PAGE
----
Definition of efficacious in English:

efficacious

Syllabification: ef·fi·ca·cious
Pronunciation: /ˌefəˈkāSHəs
 
/

adjective

formal
(Typically of something inanimate or abstract) successful in producing a desired or intended result; effective: the vaccine has proved both efficacious and safe
More example sentences
  • During this era, biological discovery is accelerating, resulting in the development of safer and more efficacious drugs.
  • It may not mean that the ultimate result is not efficacious.
  • Both drugs were equally efficacious in improving auditory hallucinations and suspiciousness.
Synonyms

Origin

early 16th century: from Latin efficax, efficac- (from efficere 'accomplish': see effect) + -ious.

Derivatives

efficaciously

adverb
More example sentences
  • The efforts were directed at acquainting students with HIV and risk, encouraging them to assess their individual risk, and then teaching them how to efficaciously reduce or avoid that risk.
  • The police may permit individuals to donate DNA samples at their local laboratory, thereby maximizing compliance and assuring that the procedures are conducted safely and efficaciously.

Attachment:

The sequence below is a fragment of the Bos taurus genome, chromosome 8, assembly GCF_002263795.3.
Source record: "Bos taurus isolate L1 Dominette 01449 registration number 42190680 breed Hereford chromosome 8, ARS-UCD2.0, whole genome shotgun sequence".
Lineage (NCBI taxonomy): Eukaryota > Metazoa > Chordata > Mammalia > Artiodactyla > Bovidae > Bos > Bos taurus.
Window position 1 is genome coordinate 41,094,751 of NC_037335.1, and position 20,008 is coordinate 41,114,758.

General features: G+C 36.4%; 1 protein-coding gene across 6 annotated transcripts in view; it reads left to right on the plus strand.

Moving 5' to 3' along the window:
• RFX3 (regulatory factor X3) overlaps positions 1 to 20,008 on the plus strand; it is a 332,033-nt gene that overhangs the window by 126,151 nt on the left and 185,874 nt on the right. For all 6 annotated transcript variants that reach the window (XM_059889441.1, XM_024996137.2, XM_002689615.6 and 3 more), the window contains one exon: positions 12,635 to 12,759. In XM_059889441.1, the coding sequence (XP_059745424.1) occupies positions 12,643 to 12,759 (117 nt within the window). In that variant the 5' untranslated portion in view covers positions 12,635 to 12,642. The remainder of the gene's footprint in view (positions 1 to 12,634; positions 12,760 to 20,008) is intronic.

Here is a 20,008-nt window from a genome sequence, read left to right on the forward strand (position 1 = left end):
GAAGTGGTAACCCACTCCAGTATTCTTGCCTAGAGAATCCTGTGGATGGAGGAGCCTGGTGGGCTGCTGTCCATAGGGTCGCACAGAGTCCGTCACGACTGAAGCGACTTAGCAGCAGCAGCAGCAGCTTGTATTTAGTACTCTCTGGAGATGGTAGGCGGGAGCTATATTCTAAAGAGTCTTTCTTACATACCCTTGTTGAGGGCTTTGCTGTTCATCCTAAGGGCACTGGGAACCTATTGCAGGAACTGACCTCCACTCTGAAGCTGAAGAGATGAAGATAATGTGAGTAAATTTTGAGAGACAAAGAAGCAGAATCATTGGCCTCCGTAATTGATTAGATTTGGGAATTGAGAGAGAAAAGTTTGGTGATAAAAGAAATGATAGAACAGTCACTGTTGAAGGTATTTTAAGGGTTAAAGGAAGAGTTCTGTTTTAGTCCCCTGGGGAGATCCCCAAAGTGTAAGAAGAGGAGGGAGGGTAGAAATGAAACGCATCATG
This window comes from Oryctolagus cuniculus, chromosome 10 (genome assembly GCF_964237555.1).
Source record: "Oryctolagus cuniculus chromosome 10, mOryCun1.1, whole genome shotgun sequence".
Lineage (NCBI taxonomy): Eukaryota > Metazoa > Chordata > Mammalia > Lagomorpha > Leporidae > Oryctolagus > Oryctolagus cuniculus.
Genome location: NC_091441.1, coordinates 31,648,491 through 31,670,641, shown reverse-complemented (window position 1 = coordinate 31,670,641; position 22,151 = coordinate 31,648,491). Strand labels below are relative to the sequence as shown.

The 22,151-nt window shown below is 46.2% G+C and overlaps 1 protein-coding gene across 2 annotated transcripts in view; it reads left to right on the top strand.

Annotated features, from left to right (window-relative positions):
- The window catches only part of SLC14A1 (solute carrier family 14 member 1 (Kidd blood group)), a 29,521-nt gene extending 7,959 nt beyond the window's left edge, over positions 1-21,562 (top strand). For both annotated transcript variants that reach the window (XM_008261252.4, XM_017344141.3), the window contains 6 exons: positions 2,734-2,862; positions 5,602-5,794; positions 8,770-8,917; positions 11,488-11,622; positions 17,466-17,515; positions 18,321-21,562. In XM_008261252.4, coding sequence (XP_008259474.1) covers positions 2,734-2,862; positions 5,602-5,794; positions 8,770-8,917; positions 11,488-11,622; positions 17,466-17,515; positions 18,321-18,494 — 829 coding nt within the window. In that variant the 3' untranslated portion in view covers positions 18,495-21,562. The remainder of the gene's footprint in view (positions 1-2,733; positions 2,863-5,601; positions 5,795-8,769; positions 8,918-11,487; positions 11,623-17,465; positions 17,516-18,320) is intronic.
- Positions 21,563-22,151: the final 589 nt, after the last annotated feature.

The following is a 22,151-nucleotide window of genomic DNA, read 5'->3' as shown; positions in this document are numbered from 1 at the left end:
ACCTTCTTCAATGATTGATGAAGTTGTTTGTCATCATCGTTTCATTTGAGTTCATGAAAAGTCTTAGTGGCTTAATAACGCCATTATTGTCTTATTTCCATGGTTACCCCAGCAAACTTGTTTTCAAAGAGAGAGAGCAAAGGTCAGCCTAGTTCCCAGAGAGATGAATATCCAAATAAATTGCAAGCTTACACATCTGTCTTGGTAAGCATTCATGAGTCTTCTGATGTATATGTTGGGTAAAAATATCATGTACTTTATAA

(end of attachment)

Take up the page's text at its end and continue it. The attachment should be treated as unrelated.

• Some of these interpretations suggest that the new laws may not efficaciously exclude appeals based on natural justice.

efficaciousness

noun
More example sentences
  • Where he differs is in his claims about power and its alleged efficaciousness in bringing about ‘knowledge’.
  • Obviously some weapon systems are more effective than others, but the efficaciousness of air defence measures depend basically on the gap between the technological/industrial investment and output of the competing sides.
  • Stating that the first big downpour is usually a test to check the efficaciousness of the drainage system, he said it had helped the department to gauge the problem areas in the city.

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Pronunciation: wiːn
verb
be of the opinion; think or suppose